Banned Book Week at Millikin University

Literature: it is one of the best gateways to greater thinking the world has ever known. It can take you to different places without flying on a plane, driving, or even walking. It can give you a glimpse of what life has to offer. It also contains ideas that can relate to everyday life. It even encourages people to think outside the box. Although it may be hard to appreciate it sometimes, literature’s existence is important.   

In light on how important the value of literature is, the English Club provided an annual event in Shilling 327 commemorating National Banned Books Week.

The caution tape surrounding the door immediately set the mood. As I looked at the tape, I was unsure of whether or not to go in. Now that I think of it, I was experiencing what most people might feel when they hear the term “banned books.” There is something about the word “banned” that indicates a world of forbidden possibilities.

I never thought I would feel anxious about going in. I have read some of the books on that list without feeling nervous. Yet, there I stood until someone motioned with his hand for me to come in.

As I entered the room, the number of snacks on the table baffled me. Doughnuts, chips, soda, and a million cookies occupied the island of two long tables. There was so much sweetness and saltiness, but no one was taking much of it. I couldn’t really blame them. When you hear Dr. Tony Magagna say that banning the Bible is as much as a crime as banning Fifty Shades of Grey, things are bound to get interesting. The topic was that engrossing.

This year is the first year the English Club had worked in collaboration with Mr. Mike Olsen’s University Seminar class. They were supposed to read a book and talk about it. One group of students made a poster on the book they were discussing. Others talked about the book they read from where they were sitting.

As the event drew to a close, it was clear that the collaboration was a success. According to senior Emma Hoyer, one of the members of the English Club, it’s possible that they will be having a  similar collaboration for next year because of how well the conversations went.  

“The idea of letting this class work with us was that we wanted to bridge our campus community,” she explained. “We feel very strongly that this topic shouldn’t be reserved for English majors only. It should be for all who enjoy reading.”   

All the books we talked about had one thing in common: this year’s banned book theme of diversity. The books on the tables were banned for something that is often discussed in history books or other classes, such as  racial issues and issues on sexuality. In discussing these books, we were wondering: why ban something that children are going to find out about anyway?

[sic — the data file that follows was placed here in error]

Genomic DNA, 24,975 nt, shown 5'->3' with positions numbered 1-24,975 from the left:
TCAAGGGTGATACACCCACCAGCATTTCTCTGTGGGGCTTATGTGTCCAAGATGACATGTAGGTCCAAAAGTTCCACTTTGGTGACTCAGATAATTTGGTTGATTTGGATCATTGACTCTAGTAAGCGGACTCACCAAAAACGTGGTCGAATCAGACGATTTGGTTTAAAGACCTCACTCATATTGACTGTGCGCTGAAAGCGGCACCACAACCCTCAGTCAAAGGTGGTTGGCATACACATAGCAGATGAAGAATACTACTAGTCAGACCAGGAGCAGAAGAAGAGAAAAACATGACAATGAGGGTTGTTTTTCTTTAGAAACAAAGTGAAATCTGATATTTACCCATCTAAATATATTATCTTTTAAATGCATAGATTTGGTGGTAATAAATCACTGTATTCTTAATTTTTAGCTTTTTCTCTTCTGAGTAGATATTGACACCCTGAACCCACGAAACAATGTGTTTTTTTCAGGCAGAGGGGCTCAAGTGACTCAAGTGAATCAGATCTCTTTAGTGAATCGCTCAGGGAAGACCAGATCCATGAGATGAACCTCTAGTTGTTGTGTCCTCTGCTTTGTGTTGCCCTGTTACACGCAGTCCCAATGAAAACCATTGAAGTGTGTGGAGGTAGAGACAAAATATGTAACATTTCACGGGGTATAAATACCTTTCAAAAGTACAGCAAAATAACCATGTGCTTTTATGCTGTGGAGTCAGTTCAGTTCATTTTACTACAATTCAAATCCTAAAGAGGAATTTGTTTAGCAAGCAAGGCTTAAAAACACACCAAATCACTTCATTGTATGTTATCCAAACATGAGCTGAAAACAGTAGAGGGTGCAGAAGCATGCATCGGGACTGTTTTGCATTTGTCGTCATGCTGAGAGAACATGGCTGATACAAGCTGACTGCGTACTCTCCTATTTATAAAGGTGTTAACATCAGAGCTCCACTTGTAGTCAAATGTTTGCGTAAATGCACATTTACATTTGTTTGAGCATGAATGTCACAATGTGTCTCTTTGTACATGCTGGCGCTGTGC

Hearing the people speak about these books was very fascinating. We read a few passages from Looking for Alaska, To Kill a Mockingbird and Fahrenheit 451. We even read a few children’s picture books from the mix: Tango Makes Three, Nappy Hair and I am Jazz. All of these books provided ideas that were unique in their own right, and they were very fun to listen to. Incidentally, all of these books are banned for reasons that we all collectively agreed were very vague.

It seems unreasonable that any book that discusses anything remotely homosexual or transgender could be banned because some demographic deemed it as “trying to convert children to the ‘dark side.’” Likewise, any book that discusses racial issues being banned for reasons such as “brainwashing” or “alienating the youth” is also dishonorable. If anything, it erases history and could hurt future generations rather than help them.

It would also be incredibly damning to not buy books because it contains an image that challenges social norms. Incidentally, this action is called soft book banning. As a society, we all should try and keep an open mind. It’s easy to just close our minds and find comfort in what we already know, but there is a fine line. For better or worse, we shouldn’t be afraid of self-discovery.

Rather than come to terms with what books should be on the list, maybe it’s time to come to terms with ourselves. If literature is like a mirror, why should we condemn its purpose? It’s only a reflection, but it’s about what we choose to do with it.